Decorating a Nursery: A Guide for New Parents
The first few years of a child’s life are incredible. Never again does a child develop at such a fast pace and have such an innate sense of joy and exploration. The nursery you create for them can be far more than a room for them to sleep in and a place for you to store their toys – it can be a safe space where their imagination is ignited, and their dreams develop. If you have a bouncing bundle of joy on the way, this guide will provide some handy hints and tips to help you create a wonderful nursery for their early years.
Choosing a colour palette
Gone are the days of blue or pink being the only options for a nursery. While it is usually best not to go for bright neon colours and aim for calming tones, the rest is pretty much down to your preference and theme. Some people pick two colours by creating a diagonal line from the bottom left corner up to top right with masking tape and painting the two halves in different colours.
Create a feature wall
If you want to go the extra mile and personalise the nursery, why not get creative with geometric patterns, stencil designs, or spell out their name (if you have already chosen one)? Calming pastel colours work well generally, but a feature wall allows you to inject a splash of colour and personality into the room. You could try adding wall stickers of movie characters, animals, shapes, letters of the alphabet, or numbers 1 to 10 on the wall to support their early learning. Click here for some ideas for a nursery feature wall.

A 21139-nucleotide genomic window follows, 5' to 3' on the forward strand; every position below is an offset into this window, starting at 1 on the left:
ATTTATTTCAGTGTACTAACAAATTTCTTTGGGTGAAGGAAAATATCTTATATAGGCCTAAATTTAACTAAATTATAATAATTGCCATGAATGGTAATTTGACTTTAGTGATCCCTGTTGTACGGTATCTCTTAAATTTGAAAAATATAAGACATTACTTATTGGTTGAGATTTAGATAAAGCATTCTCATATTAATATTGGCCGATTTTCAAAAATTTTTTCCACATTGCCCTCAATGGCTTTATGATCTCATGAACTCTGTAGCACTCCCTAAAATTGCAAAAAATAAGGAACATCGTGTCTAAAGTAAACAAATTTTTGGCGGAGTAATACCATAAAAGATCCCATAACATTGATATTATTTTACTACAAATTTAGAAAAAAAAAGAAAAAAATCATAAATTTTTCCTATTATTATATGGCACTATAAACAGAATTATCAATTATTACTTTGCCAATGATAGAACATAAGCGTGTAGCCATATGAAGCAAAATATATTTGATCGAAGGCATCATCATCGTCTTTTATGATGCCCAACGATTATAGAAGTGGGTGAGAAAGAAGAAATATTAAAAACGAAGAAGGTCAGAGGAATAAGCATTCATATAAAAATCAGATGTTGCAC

Think about comfort
The nursery should be somewhere you and your child can be comfortable and relaxed so you can make the most of your quality time together. Rather than hard flooring, which can be cold and slippery, cushioned carpet from a London flooring company is ideal. In the first year, you may also find that you are sleeping, breast or bottle-feeding, and reading stories to them in the nursery daily, so a comfortable chair, soft blankets, and cushions to curl up in would be ideal. Using a variety of fabrics and different textures can also be fun for the child in their development.
It is difficult to comprehend just how much “stuff” a baby needs that you will need to have easy access all the time. You should consider how you will store nappies, cotton wool pads, wipes, etc. in the room without having drawers, which can trap little fingers. Fabric storage boxes or cupboards mounted on the wall (out of a toddler’s reach) can work well.
Install clothing pegs
Dressing a child can be a nightmare, and the last thing you want is to be rifling through drawers or a wardrobe to find garments. A useful tip is to install some pegs out of the child’s reach where you can hang a few clean garments and coordinated outfits so you can grab them easily.
Go for toy shelves rather than a toy box
A toy box is a traditional idea, but it often just leads to a floor full of toys every time you or the child want to find a particular toy that is right at the bottom. Instead, shelves where you can display toys and books mean you can have them in view, but you are in control of which toys the child plays with.